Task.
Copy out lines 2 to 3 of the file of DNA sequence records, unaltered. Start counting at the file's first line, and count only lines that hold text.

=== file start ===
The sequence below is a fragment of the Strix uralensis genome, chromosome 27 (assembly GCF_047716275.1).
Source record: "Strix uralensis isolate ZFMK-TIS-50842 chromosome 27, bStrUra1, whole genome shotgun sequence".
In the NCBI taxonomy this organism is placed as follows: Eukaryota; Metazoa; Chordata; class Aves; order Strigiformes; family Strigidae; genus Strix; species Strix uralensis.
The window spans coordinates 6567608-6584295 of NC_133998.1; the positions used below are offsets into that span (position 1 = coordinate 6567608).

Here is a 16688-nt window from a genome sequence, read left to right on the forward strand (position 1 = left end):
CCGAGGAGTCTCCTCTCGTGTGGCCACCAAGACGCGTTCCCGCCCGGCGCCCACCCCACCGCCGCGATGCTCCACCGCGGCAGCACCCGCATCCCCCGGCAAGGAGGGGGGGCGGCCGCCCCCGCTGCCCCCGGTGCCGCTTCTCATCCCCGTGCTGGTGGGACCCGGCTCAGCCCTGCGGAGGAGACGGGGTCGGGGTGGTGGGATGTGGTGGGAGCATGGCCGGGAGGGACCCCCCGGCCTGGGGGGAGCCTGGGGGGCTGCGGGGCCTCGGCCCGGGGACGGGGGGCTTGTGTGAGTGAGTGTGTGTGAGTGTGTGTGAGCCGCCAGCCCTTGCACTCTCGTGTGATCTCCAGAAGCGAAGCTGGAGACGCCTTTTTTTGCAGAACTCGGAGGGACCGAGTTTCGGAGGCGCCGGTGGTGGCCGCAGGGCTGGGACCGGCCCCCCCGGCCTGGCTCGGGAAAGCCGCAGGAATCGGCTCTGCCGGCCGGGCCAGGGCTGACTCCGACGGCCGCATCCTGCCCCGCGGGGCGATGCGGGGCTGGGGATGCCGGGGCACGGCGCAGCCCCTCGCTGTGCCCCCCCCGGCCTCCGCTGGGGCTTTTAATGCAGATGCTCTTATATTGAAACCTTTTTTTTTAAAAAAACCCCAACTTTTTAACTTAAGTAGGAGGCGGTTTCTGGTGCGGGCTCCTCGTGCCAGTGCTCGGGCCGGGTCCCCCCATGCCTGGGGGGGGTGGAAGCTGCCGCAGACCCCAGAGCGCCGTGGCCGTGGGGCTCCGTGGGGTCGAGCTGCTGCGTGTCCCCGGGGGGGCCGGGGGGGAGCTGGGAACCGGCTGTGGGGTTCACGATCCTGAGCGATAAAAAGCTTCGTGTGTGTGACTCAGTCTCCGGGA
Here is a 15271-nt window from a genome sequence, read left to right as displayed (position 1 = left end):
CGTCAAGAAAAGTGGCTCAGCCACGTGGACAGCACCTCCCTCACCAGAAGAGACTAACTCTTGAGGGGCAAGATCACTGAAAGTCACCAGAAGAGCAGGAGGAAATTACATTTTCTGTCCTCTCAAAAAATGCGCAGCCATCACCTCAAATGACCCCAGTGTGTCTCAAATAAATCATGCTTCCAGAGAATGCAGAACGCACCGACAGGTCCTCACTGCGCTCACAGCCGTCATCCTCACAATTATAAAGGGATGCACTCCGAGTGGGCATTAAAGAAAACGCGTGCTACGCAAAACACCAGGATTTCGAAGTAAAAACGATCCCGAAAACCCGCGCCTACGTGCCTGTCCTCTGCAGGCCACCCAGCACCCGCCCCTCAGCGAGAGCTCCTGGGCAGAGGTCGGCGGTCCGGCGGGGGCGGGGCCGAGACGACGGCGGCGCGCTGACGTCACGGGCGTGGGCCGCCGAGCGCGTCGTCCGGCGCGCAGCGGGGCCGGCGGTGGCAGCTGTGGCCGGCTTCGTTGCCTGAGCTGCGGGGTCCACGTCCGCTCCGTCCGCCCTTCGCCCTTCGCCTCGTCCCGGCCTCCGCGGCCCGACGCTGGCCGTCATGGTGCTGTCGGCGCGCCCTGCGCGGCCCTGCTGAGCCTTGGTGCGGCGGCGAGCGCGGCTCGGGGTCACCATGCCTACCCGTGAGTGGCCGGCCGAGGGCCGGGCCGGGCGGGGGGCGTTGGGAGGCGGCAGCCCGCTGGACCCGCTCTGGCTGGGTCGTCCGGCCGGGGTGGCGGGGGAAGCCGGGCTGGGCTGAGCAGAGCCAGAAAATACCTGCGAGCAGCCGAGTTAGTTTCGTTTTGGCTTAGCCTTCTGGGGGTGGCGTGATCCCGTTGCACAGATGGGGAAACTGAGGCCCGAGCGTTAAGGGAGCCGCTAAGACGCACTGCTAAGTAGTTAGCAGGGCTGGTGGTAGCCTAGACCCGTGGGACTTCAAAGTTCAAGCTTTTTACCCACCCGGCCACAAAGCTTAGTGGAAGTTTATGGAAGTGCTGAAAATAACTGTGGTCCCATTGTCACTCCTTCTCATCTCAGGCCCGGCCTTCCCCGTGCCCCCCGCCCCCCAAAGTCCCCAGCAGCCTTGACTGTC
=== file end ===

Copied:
Source record: "Strix uralensis isolate ZFMK-TIS-50842 chromosome 27, bStrUra1, whole genome shotgun sequence".
In the NCBI taxonomy this organism is placed as follows: Eukaryota; Metazoa; Chordata; class Aves; order Strigiformes; family Strigidae; genus Strix; species Strix uralensis.